15. Mir

    well, you can live without sweeteners, our ancestors didn’t need them, but we seem to do as we are brought up eating sugar in every silly thing we eat. Though, beyond the question if agave syrup is healthy or not, some people are allergic to it, I get a skin rash with anything that comes from agave, let it be leaves, juice, tequila or syrup.
    Xylitol…I wouldn’t put in my mouth anything that came out of a CHEMICAL LAB!!! To me, those things aren’t edible.

  16. Alchemille @ alchemille.etsy.com

    Xylitol is highly refined birch syrup…That is if you get the real deal because they managed to make it out of corn syrup in China.
    Why don’t you try plain, simple & natural birch syrup?

    Oh and stevia (which is either approved or disapproved by the FDA) has been used as a mean of birth control…Therefore it affects hormone levels and fertility.

  17. I’ve decided to use local raw honey instead of agave. It will reduce the carbon footprint and support our local economy. Honey is also very healthy when it’s raw. It’s healing, hydrating, packed with minerals, is very sweet so it goes a long way and it gives bees a reason to live. Without them we all die so let’s eat honey instead!

    Xylitol is excellent if you have candida but don’t eat too much or you may get diarrhea. It’s anti-fungal and not really ideal for most sweetening purposes but it’s good in chewing gum and great for ear infections. Don’t put the gum in the ears!

    Wonderful-looking muffin recipe.

  18. A

    There are so many different sweeteners available that if someone doesn’t like agave, s/he can always use date syrup, rice syrup, maple sugar/syrup, grape sugar, fruit juice concentrates, or honey.

    One thing I suggest for people trying to cut down on sweetener use is to use stevia (the processed sort, not the green sort, as that has a strong almost anise flavour). Stevia can’t simply be used in place of syrups in recipes because a much smaller quantity is needed, but it works quite well for recipes where the quantity of sweetener is unimportant (for example: pears simmered in red wine). Stevia also has a bit of an aftertaste (it tastes a bit like artificial sweetener, although stevia is a plant), so I find it is best when about 50% of the sweetener is something other than stevia. Still, that’s a 50% reduction in consumption!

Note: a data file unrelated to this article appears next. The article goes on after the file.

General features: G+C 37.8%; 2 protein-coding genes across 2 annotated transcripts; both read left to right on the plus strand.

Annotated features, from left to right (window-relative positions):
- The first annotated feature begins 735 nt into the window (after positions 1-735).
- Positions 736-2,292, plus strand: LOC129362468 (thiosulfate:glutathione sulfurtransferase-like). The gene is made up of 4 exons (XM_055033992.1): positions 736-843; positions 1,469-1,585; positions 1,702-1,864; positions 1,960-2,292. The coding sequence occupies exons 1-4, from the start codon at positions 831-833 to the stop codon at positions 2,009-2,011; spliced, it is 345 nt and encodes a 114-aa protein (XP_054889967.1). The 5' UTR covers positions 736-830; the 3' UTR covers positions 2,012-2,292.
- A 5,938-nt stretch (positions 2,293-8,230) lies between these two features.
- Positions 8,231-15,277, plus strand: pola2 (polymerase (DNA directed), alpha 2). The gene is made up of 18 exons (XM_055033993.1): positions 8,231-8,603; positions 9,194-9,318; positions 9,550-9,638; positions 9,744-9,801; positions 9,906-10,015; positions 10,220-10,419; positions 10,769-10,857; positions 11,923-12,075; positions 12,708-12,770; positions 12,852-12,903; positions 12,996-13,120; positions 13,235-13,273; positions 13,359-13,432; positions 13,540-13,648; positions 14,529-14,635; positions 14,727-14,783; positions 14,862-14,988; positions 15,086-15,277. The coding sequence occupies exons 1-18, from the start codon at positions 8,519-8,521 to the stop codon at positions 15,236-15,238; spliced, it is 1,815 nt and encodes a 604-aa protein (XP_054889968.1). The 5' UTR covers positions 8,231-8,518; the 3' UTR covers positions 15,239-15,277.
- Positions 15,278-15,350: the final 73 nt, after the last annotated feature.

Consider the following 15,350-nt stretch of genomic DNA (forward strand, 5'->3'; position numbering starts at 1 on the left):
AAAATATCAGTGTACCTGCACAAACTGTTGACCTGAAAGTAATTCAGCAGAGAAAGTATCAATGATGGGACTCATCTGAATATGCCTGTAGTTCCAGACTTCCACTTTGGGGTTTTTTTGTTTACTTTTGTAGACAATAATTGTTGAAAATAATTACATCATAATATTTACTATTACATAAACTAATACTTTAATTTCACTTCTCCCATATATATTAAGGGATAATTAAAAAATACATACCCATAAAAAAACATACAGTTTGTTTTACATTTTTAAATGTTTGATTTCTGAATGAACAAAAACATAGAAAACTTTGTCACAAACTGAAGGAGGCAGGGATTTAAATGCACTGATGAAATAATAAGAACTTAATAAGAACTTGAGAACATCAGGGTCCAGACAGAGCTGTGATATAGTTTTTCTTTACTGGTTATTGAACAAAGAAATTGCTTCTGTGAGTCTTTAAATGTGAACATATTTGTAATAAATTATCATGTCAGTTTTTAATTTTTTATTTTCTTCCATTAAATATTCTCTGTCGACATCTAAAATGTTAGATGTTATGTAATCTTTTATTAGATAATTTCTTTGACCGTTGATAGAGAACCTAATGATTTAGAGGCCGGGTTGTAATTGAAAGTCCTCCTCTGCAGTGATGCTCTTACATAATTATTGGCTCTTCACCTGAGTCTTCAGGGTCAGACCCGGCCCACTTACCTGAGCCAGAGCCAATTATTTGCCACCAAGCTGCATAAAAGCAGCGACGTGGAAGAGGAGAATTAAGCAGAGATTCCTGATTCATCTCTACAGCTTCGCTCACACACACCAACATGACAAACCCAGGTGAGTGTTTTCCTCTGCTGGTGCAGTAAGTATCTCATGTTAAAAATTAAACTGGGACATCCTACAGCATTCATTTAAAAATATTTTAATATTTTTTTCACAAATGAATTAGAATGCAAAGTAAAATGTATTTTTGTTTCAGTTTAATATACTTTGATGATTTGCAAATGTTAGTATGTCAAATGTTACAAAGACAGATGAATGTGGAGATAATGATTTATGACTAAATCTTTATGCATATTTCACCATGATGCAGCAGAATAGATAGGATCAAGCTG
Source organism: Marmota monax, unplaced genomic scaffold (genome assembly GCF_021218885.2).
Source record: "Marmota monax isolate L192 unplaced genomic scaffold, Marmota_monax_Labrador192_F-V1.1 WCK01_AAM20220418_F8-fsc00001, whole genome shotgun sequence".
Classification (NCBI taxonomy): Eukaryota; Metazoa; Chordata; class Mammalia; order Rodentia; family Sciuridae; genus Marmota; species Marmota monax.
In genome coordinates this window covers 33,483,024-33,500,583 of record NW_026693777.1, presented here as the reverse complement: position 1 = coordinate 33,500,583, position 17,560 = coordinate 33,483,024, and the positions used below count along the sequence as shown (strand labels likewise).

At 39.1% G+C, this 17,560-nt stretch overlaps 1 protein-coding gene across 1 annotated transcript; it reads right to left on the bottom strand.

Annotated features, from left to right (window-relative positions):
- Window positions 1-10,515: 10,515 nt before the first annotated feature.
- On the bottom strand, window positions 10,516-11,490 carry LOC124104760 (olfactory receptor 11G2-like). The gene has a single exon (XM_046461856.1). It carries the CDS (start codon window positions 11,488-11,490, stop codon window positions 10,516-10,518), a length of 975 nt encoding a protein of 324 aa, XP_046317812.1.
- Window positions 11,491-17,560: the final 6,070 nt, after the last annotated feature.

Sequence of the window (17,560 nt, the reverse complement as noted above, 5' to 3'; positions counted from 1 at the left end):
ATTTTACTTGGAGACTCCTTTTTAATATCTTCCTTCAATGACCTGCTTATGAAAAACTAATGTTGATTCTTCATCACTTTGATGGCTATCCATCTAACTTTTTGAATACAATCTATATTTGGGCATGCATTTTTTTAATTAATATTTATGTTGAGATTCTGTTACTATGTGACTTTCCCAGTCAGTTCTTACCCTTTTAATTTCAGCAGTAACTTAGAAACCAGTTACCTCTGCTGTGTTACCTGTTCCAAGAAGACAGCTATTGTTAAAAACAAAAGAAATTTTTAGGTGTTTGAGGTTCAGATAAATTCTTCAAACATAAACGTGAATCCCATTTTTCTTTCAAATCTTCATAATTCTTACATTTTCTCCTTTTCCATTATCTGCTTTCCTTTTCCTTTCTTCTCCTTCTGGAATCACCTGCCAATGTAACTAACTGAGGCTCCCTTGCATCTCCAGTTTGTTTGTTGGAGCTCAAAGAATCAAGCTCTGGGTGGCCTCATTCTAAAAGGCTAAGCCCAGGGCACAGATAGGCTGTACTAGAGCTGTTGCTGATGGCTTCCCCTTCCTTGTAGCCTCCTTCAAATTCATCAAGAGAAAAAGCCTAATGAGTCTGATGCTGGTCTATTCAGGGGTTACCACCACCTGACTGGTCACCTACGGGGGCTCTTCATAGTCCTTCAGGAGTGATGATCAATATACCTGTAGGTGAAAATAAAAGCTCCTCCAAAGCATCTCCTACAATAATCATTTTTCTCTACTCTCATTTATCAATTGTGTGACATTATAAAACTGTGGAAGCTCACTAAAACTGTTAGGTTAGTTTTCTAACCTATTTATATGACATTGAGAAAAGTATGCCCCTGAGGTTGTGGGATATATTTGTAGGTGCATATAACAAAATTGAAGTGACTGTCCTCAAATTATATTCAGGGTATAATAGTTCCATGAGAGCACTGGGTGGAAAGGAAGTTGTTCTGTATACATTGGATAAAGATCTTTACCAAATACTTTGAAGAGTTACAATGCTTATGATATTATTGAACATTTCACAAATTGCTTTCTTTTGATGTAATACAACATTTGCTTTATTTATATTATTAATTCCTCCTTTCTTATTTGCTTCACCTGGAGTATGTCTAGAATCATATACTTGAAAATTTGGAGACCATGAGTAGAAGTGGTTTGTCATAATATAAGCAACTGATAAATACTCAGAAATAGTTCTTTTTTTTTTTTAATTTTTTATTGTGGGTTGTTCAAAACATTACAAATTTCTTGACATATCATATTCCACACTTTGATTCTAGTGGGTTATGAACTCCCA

Another thing which I plan to try soon is the so-called ‘miracle berry’ (Synsepalum dulcificum) which is starting to become available by mail order in the US and Europe. Both this berry and stevia have the advantage of being virtually calorie-free and not having the properties of traditional sweeteners, which makes them ideal for people who are concerned about the effects of sweeteners on their health.

  19. A

    @Alchemille – with stevia, I believe there are studies showing no reproductive effects as well. These are some papers I’ve seen cited as examples of the other side of the debate (I haven’t read any of them):

    Roberts, A., Renwick, A.G., Comparative toxicokinetics and metabolism of rebaudioside A, stevioside, and steviol in rats, Food and Chemical Toxicology (2008)

    Brusick, D.J., A critical review of the genetic toxicity of steviol and steviol glycosides, Food and Chemical Toxicology (2008)

    Wheeler, A., Boileau, A.C., Winkler, P.C., Compton, J.C., Prakash, I., Jiang, X., Mandarino, D.A., Pharmacokinetics of rebaudioside A and stevioside after single oral doses in healthy men, Food and Chemical Toxicology (2008)

    Geuns, Jan M.C. , Safety Evaluation of Stevia and Stevioside, Studies in Natural Products Chemistry, Vol. 27 (2002)

    In the interests of fairness, I believe this is the source of the claims about reproductive impacts:

    http://www.inchem.org/documents/jecfa/jecmono/v042je07.htm

    Unfortunately the debate has been polarized by the “it’s natural so it must be good” and the artificial sweetener lobby, so it is difficult to get accurate information.

    Personally I am reassured by the fact that it was used for generations by people in Paraguay (as a sweetener) and has been used in Japan for the last 30-odd years. I think if there were negative side effects in normal use they would have been observed under these circumstances, but of course that is just my opinion.

  20. Elana, I know how you feel. Over the years, I’ve done my share of posts on why I use agave, etc. Even had Craig, the president of Madhava guest post on my site to address issues (read: false information) that have been circulating around the web.